EAU welcomes new section, addresses robotics in urology

Wed, 14 Dec 2011

The end of 2011 brought us exciting news: we welcome a new section into our network, a section which will bring a narrow specialist focus to the development of robotics in urology. As of December 2011 the European Robotic Urology Society has become part of the European Association of Urology and will now function as the EAU Robotic Urology Section.

The Section will retain its abbreviation and will continue its work under the name of ERUS. This merge came to fruition after a period of negotiation, after which the ERUS Board unanimously supported the transition of the society into the new section of the EAU. This change brings a great deal of added value to both organisations. The EAU has an immense infrastructure in place and the scope of its activities and experience will enable ERUS to formulate and implement its objectives on a larger scale, translating the benefits of its work into the every-day practice of thousands of EAU members. The EAU, on the other hand, is looking forward to bringing top expertise on robotics into its think-tank and strategic development.

The use of robotics in urology has many implications – both in science and in clinical practice. Both the EAU and ERUS recognise these implications and are looking forward to joining their efforts in tackling many of the pressing issues that have accumulated in the last decade. Robot-assisted laparoscopy has enjoyed a remarkable success over the last years with expanding indications from radical prostatectomy and pyeloplasty to partial nephrectomy and radical cystectomy. At the same time, a range of issues have remained unaddressed, including a certain lack of well-designed scientific studies focused on clinical outcomes, unbiased patient information on these procedures and the absence of an expansive European platform to formulate consensus expert opinions on the issues at hand.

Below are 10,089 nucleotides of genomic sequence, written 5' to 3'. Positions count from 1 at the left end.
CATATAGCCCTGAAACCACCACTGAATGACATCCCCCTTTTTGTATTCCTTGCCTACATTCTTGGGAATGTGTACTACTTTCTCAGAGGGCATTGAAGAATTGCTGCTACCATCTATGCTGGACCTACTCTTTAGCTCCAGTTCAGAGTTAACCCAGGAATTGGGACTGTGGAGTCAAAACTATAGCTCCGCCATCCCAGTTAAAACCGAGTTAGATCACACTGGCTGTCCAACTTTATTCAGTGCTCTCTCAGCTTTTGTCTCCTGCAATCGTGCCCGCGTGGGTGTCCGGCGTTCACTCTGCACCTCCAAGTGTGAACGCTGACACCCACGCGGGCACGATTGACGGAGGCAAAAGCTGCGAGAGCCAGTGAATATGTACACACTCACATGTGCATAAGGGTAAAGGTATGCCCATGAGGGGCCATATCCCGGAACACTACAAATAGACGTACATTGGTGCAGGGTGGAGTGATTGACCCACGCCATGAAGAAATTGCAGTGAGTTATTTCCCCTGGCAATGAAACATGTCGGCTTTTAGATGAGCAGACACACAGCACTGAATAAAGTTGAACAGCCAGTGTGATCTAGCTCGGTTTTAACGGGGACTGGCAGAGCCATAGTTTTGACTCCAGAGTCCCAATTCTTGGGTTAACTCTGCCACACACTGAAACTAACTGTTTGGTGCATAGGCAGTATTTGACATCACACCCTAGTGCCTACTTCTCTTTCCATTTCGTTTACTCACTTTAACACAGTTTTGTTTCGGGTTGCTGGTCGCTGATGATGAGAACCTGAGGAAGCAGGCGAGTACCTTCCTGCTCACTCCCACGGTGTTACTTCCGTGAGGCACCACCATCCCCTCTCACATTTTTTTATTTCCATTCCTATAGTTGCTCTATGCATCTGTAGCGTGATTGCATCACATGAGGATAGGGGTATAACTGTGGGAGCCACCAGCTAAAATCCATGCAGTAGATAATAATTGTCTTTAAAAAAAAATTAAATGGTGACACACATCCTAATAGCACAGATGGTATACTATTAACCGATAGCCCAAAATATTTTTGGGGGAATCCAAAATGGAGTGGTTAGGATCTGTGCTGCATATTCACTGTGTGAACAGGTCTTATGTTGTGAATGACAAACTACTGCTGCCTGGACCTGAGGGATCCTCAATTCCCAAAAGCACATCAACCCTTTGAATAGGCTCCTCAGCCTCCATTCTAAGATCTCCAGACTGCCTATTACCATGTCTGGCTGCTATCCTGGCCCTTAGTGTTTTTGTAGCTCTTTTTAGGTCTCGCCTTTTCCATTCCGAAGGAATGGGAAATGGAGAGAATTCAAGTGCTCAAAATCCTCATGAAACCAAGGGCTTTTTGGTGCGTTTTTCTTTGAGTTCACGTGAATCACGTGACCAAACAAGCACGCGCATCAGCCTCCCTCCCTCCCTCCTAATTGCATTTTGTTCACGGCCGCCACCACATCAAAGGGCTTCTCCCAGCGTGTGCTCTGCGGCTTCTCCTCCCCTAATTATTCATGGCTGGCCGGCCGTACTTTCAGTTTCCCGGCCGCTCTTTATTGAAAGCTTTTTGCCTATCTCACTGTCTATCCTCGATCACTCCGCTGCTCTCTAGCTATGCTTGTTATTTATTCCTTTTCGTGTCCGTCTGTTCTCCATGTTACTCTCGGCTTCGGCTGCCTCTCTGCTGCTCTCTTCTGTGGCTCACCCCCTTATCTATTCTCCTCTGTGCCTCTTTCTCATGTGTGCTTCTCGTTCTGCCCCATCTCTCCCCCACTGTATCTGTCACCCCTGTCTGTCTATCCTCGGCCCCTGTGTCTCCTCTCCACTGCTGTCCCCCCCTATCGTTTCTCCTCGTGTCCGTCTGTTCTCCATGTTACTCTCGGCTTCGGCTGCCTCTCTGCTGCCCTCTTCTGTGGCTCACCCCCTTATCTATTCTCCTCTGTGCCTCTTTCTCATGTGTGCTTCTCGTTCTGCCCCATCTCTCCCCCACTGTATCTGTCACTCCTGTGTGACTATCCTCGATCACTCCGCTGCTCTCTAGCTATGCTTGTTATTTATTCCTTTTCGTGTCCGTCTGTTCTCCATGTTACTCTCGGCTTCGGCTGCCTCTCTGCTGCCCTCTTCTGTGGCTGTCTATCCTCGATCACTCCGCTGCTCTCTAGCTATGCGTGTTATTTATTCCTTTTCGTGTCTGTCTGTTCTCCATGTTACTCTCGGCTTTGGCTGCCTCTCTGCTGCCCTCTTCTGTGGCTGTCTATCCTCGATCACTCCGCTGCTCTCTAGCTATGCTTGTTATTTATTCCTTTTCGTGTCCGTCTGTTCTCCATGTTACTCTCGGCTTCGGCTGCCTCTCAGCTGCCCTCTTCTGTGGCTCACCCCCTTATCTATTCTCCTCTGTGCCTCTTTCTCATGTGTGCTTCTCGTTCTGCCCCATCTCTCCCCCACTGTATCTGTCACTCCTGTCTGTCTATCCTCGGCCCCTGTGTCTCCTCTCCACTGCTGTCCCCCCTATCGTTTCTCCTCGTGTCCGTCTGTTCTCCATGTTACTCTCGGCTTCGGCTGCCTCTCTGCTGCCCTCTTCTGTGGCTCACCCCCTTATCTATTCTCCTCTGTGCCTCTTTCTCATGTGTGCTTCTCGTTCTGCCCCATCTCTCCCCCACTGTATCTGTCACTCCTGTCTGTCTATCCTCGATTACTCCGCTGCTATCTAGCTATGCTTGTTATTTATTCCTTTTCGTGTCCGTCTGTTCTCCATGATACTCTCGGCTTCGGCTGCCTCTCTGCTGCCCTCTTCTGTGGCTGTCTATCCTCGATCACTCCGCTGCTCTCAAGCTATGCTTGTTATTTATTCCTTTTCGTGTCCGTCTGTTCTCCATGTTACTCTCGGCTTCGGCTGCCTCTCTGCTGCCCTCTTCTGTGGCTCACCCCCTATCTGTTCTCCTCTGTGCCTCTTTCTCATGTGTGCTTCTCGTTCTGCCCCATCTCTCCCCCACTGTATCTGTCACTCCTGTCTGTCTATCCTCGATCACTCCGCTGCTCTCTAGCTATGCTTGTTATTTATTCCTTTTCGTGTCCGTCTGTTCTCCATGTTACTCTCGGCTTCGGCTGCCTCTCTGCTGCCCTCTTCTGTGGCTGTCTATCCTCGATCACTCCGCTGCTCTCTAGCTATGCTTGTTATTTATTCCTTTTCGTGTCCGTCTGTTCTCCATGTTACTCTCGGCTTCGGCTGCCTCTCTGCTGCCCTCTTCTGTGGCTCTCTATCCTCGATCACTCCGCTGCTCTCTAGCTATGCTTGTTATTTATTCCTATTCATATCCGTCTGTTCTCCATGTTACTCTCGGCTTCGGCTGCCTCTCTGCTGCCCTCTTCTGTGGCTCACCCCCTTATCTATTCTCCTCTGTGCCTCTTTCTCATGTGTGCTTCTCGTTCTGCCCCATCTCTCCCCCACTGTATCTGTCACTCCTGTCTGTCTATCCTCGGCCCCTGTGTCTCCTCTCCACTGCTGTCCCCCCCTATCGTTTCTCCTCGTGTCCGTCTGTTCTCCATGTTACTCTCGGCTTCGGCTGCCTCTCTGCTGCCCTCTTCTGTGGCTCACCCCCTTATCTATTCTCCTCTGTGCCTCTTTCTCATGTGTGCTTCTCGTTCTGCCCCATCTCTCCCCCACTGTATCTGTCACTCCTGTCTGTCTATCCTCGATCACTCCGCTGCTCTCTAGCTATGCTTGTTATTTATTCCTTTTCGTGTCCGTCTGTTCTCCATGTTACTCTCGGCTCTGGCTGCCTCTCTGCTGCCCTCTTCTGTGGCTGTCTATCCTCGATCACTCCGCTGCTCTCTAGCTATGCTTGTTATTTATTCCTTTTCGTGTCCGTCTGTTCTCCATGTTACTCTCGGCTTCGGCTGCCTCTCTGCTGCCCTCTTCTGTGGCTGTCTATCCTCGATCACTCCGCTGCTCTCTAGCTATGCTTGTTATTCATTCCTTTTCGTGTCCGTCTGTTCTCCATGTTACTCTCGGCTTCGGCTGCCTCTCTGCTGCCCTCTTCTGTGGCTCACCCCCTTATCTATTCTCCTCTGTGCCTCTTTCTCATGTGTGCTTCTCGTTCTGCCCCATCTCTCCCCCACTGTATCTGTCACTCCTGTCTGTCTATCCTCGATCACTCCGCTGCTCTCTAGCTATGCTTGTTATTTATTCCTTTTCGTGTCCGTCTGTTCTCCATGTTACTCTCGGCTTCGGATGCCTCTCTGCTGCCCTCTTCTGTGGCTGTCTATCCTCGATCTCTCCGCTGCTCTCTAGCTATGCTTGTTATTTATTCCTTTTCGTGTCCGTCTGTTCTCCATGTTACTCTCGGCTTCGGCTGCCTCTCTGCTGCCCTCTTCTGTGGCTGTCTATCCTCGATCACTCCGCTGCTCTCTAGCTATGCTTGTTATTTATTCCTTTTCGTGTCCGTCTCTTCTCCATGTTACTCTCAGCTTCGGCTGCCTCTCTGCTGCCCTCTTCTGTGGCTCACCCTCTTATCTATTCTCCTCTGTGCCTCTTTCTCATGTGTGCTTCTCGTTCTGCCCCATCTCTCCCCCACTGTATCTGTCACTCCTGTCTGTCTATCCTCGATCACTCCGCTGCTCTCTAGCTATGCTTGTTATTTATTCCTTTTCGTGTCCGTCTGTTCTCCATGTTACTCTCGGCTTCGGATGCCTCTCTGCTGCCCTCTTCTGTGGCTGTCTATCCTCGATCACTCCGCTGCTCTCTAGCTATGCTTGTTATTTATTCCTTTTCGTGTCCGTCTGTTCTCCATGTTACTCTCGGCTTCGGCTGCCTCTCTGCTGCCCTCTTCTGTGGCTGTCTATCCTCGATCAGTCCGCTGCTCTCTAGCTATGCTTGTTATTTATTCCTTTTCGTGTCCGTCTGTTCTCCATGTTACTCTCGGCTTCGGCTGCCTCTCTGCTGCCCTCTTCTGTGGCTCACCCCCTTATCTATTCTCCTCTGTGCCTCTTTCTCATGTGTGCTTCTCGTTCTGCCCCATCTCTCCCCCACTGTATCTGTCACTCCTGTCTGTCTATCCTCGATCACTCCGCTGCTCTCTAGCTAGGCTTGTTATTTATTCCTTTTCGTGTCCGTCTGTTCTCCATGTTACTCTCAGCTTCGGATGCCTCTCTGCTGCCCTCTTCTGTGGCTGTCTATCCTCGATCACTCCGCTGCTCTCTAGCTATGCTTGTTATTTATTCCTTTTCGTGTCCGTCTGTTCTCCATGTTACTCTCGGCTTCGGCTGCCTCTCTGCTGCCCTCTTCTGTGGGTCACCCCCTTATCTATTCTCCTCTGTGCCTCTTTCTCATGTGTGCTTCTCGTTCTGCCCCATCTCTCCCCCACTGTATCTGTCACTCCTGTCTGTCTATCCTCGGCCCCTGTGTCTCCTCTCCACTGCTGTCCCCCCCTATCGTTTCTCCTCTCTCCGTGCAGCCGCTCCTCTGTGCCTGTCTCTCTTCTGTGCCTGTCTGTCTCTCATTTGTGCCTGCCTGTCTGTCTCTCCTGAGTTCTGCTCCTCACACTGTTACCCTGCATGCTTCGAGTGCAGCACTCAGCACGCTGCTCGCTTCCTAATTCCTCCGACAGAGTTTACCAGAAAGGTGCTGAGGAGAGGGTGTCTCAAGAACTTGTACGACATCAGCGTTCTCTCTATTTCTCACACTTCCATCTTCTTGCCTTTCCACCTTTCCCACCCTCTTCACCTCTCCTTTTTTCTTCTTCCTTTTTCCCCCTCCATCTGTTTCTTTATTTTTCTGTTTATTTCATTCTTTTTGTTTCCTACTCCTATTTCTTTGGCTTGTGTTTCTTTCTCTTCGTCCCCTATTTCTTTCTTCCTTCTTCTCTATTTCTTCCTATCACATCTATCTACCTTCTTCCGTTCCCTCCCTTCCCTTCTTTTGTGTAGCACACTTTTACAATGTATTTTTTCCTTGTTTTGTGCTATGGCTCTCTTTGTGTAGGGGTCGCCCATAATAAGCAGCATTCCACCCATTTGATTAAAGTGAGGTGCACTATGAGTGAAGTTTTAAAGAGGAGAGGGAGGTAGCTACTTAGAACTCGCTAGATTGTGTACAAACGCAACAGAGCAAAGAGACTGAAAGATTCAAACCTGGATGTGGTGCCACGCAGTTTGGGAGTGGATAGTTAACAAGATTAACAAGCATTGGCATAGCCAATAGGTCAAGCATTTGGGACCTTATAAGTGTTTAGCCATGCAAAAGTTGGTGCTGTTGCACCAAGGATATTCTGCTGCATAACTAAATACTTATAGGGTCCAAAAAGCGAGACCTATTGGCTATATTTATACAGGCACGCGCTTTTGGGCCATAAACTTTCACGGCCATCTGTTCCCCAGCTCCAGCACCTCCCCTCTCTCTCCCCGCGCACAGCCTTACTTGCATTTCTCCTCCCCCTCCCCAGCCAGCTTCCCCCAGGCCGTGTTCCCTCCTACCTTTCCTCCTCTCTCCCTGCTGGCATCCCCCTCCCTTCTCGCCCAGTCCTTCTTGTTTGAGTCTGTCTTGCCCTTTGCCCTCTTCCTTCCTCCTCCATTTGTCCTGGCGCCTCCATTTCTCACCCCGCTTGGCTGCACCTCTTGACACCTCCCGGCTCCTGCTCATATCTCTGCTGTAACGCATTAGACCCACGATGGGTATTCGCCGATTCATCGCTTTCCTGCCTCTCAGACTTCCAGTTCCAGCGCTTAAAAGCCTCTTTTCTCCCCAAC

These issues, in turn, have led to a somewhat fragmented approach to education and training in the field of robot-assisted procedures, which is already a challenge due to the expected learning curve and the need for expert mentorship. Training in robotics is addressed differently throughout Europe and best practices are still to be formulated.

All these trends and developments translate into a set of challenging and exciting tasks for the EAU Robotic Urology Section. To achieve some of these objectives, the ERUS will cooperate with the European School of Urology (ESU), European Urology Scholarship Programme (EUSP) and the EAU Section of Uro-Technology (ESUT) to develop training and fellowship programmes, educational courses and masterclasses which would advance the expertise and professional development of EAU members, as well as other delegates who attend EAU-organised events.

We are very much looking forward to the new opportunities and activities that the ERUS expertise and enthusiasm will bring to the EAU network, and invite everybody with an interest in robotic surgery to the ERUS-organised meeting in London, which will take place on 26-28 September 2012 (www.erus2012.com).

ERUS Board MembersAlex Mottrie -ChairmanPeter Wiklund - Vice ChairmanThiery Piechaud - ESUT representativeMagnus Annerstedt - TreasurerAli KuralCharles Henry RochatHenk van der PoelClaude AbbouMarkus GraefenProkar DesguptaWalter Artibani - EAU representative ex officio